Fox Sports is planning an assault on the leaders of online sports--ESPN SportsZone and CBS SportsLine--with a relaunch of its Web site and an aggressive integrated advertising strategy at the end of August.
After focusing first on its news and entertainment sites, "sports is the great opportunity left in the Internet content space" for News America Digital Publishing, said James Murdoch, president of the News Corp. unit. "We have an incredible sports brand in Fox Sports ... We want to be No. 1 or No. 2."
He wouldn't disclose how much News Corp. is investing in the relaunch.
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The redesigned Fox Sports site includes a layout that will place its navigation bar at the top of the screen along with scrolling scores, and will move stories to the bottom frame. The look of the site more closely mirrors the graphics of Fox Sports' TV broadcasts.
Fox Sports is also adding the ability for advertisers to place a button on the top bar that, when clicked, launches advertising content into the bottom frame without making the user leave the site.
"Fox is behind the eight ball in terms of well-branded sports sites already out there," said Patrick Keane, an analyst with Jupiter Communications. "That means they have to move more aggressively if they want to succeed."
ESPN SportsZone and CBS SportsLine often show up as the top two sites in most online audience measurement surveys. In Media Metrix's June report, ESPN SportsZone was ranked No. 1 with at-home users, with a 3.8% reach or 1.5 million unique users, followed by CBS SportsLine, with a 3.1% reach or 1.3 million unique users. Fox Sports trailed far behind with only a 0.3% reach or about 121,000 unique users.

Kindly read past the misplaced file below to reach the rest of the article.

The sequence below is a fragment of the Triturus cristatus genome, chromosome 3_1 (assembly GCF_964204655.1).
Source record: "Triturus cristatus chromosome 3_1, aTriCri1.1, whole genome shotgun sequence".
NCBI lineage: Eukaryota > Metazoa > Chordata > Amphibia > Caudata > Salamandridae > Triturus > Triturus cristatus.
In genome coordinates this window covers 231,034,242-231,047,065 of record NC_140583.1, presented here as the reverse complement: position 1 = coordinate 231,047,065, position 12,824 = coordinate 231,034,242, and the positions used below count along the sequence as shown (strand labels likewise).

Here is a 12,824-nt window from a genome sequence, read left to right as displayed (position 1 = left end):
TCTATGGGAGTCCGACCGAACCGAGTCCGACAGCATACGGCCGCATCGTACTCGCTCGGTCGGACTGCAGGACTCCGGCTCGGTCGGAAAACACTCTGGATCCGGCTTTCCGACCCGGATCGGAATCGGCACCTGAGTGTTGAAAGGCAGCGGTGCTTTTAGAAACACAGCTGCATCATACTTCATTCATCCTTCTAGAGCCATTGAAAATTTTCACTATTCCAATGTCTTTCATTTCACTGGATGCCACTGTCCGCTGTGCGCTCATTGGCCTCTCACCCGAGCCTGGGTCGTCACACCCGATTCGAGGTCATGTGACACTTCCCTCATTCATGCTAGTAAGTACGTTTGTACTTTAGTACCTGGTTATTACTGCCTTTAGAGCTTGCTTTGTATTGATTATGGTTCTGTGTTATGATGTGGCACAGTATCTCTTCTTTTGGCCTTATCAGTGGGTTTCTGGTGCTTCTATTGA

In ad revenue, SportsZone and SportsLine were ranked among the top 20 sites by InterMedia Advertising Solutions; Fox Sports' site didn't appear in the top 50.
Jupiter's Mr. Keane said he believes the keys to Fox Sports' online success will be its ability to leverage its video and audio capabilities online, and to develop a strong off-line marketing push to draw consumer interest.
As part of its new strategy, Fox Sports plans to sell cross-media ad packages and to go beyond traditional online banner advertising.
"As a media company, we should have as big a kit bag as possible," Mr. Murdoch said.
Advertisers already signing up for the new integrated strategy include Puma, which has inked a six-figure deal; and E*Trade, already a large sponsor on other Fox sites. The Puma deal followed a successful World Cup campaign for the athletic apparel marketer that included a promotion in News Corp.-owned U.K. newspapers, a co-branded site and a contest.
"This is the only way we're selling now," said Matthew Jacobson, exec VP-sales and marketing, News America Digital Publishing. "We'll be happy to sell you banners, but our core is selling more than that."
Copyright August 1998, Crain Communications Inc.